Having never had a heart attack, I can't say this with any authority, but it seems that you may want to delay any purchasing decisions you can until after you've recovered, regardless of any great low prices you may have found. Given the tone of this leter, financial considerations did not seem to be a problem for this woman, but I imagine enough Wal-Mart has enough uninsured people among its millions customers that at least some of them may have to cut back the chotchkies they buy in order to cover the cost of an extended hospital visit.
The May 1 demonstration, part of a nationwide mobilization by immigrant groups, will include a march from the Day Worker center to City Hall via San Antonio Shopping Center. Some local businesses are already planning to close because so many of their workers will be attending. It is interesting to watch small businesses across the country accomodate their workers' freedom to assemble while larger ones are firing them.
How are others celebrating? Well, a rather insensitive joke in one corner of the office is that every white person in Mountain View will come downtown tomorrow for the Spring Family Parade (which is sort of like the Boston marathon, except with more bare-assed Brazilian dancers and fewer men with bloody nipples -- seriously, there are bloody nipples), while much of the rest of the city heads to Los Altos High School for an AVID fundraiser.
The sequel is apparently coming soon.
(As long as you're checking inane videos on-line, here's a Nintendo RBI Baseball-based reenactment of Game 6 of the 1986 World Series, which does a good job of apportioning the blame to the Red Sox players responsible for the first time I ever saw my mother cry).
Thursday, April 20, 2006
Reportedly, Los Altos Mayor Ron Packard requested Kerr sign the letter. Kerr indicated he had no problem with the letter's message, but that Bullis was still such a sore subject with Hills voters that he did not want to be making public statements in conjunction with lowland officials.
How SEIU comes up with its slogans, or knows when to instruct members to start marching in a circle, could be its own story. This one has a few things going for it, mainly that it touches on the hospital union's suspicion that its members could benefit materially from forcing the publicly-elected hospital board to act like, well, a publicly-elected board. On the other hand, it's a little disconnected in between the two lines, and I doubt this case will go to a labor court as opposed to a more regular kind.
The suit is similar to the lawsuit the Mountain View Voice brought against El Camino a year and a half ago, after disgruntled doctors suggested asking for executive contracts, knowing the inevitable refusal would make the hospital look bad.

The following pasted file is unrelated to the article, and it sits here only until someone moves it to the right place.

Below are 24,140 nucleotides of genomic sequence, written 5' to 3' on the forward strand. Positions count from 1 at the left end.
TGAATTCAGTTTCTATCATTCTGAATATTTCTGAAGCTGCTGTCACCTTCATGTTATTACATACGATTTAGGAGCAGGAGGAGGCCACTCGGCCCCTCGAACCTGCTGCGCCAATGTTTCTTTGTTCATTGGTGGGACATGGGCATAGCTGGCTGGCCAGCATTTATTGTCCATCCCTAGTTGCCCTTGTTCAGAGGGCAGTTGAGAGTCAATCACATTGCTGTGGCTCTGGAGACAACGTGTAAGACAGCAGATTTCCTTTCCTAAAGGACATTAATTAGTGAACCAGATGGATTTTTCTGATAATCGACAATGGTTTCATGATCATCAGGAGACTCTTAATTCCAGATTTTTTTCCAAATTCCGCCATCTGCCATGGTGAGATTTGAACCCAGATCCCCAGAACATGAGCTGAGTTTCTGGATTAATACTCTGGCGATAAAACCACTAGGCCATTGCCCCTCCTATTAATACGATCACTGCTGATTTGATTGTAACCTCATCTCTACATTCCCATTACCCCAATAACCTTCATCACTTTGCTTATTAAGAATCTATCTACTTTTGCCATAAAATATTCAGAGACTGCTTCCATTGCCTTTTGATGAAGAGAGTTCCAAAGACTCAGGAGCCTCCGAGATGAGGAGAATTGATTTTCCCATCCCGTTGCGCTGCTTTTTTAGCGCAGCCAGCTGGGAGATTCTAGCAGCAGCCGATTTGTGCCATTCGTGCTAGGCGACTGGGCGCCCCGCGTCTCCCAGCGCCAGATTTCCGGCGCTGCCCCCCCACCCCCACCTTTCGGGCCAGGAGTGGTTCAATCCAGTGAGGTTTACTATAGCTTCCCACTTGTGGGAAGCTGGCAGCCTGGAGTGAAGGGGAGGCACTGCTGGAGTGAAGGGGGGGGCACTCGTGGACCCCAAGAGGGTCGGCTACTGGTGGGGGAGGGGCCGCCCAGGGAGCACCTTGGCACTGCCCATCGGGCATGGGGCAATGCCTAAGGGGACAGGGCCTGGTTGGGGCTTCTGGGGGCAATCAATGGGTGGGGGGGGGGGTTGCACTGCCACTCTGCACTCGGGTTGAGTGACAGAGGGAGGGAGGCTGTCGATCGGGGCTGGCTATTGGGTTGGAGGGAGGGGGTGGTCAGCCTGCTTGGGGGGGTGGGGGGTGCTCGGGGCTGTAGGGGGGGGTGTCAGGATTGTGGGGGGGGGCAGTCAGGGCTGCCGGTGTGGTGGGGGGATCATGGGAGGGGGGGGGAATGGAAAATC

The hospital, which said it needed to protect details of its operations for competitive reasons, eventually gave up virtually everything the paper requested, but refused to admit any obligation to do so. Instead, the district claimed that it has discretion in determining when it does and does not have to behave like a public agency.
Let's hope the SEIU case answers this question. It will be good civic education for all of us.
Wednesday, April 19, 2006
When political parties approached Edwards about running for the congressional seat his father Don held for more than three decades, he turned them down, choosing instead to continue his service as a juvenile court judge for Santa Clara County. Now that he is stepping down from the bench, he will spend his retirement travelling around the state helping other judges reform their courts with the goal of being as successful as he was.
The cover story in this week's Town Crier reminded me of a riddle he used to ask that nagged at me for years.
Back when I was in elementary school, on a camping trip with his son Don (who is memorialized by a tree and plaque on the front lawn of Bullis Purisssima school), Len posed us the following riddle. I think I was in high school by the time I figured it out, but I was so proud that I called him up to tell him the answer, hoping he'd be impressed with me. Here it is, in honor of perhaps the only deserving winner of the title of Los Altan of the Year.
You have twelve virtually identical twelve pool balls and one balance. The balls are all the same color and indistinguishable by touch or sight, but one of the twelve weighs slightly more or less than the others.
Using the balance only three times, can you identify the odd ball and whether it is heavier or lighter than the others?
Monday, April 10, 2006
Judge Randall Schneider announced Monday morning he would delay the trial until May 15 in order to give the sides more time to rewrite their lease agreement. Schneider, who had just emerged from a meeting with the lawyers on each side, said the parties had reached an agreement on the contentious issue of past rent.
Friday, April 07, 2006
We'll have an idea how those talks went by Monday morning, when the two sides are scheduled to meet in a San Jose courtroom and -- if a deal is not imminent -- proceed to trial.
City attorney Michael Martello said that it will take more than a weekend to settle the case, and that any settlement would involve renegotiating a complicated lease that is hundreds of pages long.
When someone with as few enemies as Kathleen Acuff leaves because the paper is afraid to cover the news, it’s a pretty good indication that your paper is afraid to cover the news. The Town Crier's other three news reporters have less than six months of combined experience, and are unlikely to fight Nyberg over all the good news the paper chooses to cover. Her departure further ensures that the only controversial reporting in the Town Crier will be in the sports section.
As long as Nyberg is apologizing, by the way, he ought to beg forgiveness from God and public for the paper’s disgraceful 2003 editorial backing the invasion of Iraq, particularly the use of a garbled sports cliché to justify the bombing of a third-world country. (The best offense is a good defense, not vice versa). If you think that’s bad, you’re right, first of all. But you also should have seen the print version, in which the last sentence was cut off.
Thursday, April 06, 2006
I suppose there might be a "reasonable chance" that The Heights Hills town council is serious about all of this, and is not just trying to annoy Los Altos Elementary into permanently reopening Bullis (which is just as decrepit and overly paved as it was when it was closed three years ago). But given the previous stunts apologists for my alma mater have tried, this looks like just another ploy.
Unfortunately, my father didn't fare quite well enough in last year's election to win a seat on the school board (you should have stuck to the talking points Dad). So, for the best analysis I have yet seen of this issue, we'll have to rely on the board's original message rejecting the application to form Bullis Charter School:
"Education is the child's right, not the parent's."
Caltrain's Web site says trains will be delayed 20 minutes each way until early afternoon. The San Mateo County Sherriff's office is investigating.